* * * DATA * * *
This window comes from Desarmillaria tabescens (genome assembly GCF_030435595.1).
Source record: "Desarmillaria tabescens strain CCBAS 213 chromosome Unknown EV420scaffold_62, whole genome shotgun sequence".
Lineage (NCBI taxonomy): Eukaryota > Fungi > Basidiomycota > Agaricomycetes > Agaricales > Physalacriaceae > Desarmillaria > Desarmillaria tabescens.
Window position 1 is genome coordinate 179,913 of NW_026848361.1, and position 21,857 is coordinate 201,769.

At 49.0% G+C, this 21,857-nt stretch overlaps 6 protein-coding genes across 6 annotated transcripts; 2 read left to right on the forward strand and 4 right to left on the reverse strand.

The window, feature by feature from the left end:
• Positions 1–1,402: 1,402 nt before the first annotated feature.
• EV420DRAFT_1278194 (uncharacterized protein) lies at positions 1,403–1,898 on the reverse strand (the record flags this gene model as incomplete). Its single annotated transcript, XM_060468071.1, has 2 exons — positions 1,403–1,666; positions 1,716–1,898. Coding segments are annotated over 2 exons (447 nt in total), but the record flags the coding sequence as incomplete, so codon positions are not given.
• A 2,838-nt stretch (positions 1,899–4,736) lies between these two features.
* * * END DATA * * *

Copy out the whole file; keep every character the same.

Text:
This window comes from Desarmillaria tabescens (genome assembly GCF_030435595.1).
Source record: "Desarmillaria tabescens strain CCBAS 213 chromosome Unknown EV420scaffold_62, whole genome shotgun sequence".
Lineage (NCBI taxonomy): Eukaryota > Fungi > Basidiomycota > Agaricomycetes > Agaricales > Physalacriaceae > Desarmillaria > Desarmillaria tabescens.
Window position 1 is genome coordinate 179,913 of NW_026848361.1, and position 21,857 is coordinate 201,769.

At 49.0% G+C, this 21,857-nt stretch overlaps 6 protein-coding genes across 6 annotated transcripts; 2 read left to right on the forward strand and 4 right to left on the reverse strand.

The window, feature by feature from the left end:
• Positions 1–1,402: 1,402 nt before the first annotated feature.
• EV420DRAFT_1278194 (uncharacterized protein) lies at positions 1,403–1,898 on the reverse strand (the record flags this gene model as incomplete). Its single annotated transcript, XM_060468071.1, has 2 exons — positions 1,403–1,666; positions 1,716–1,898. Coding segments are annotated over 2 exons (447 nt in total), but the record flags the coding sequence as incomplete, so codon positions are not given.
• A 2,838-nt stretch (positions 1,899–4,736) lies between these two features.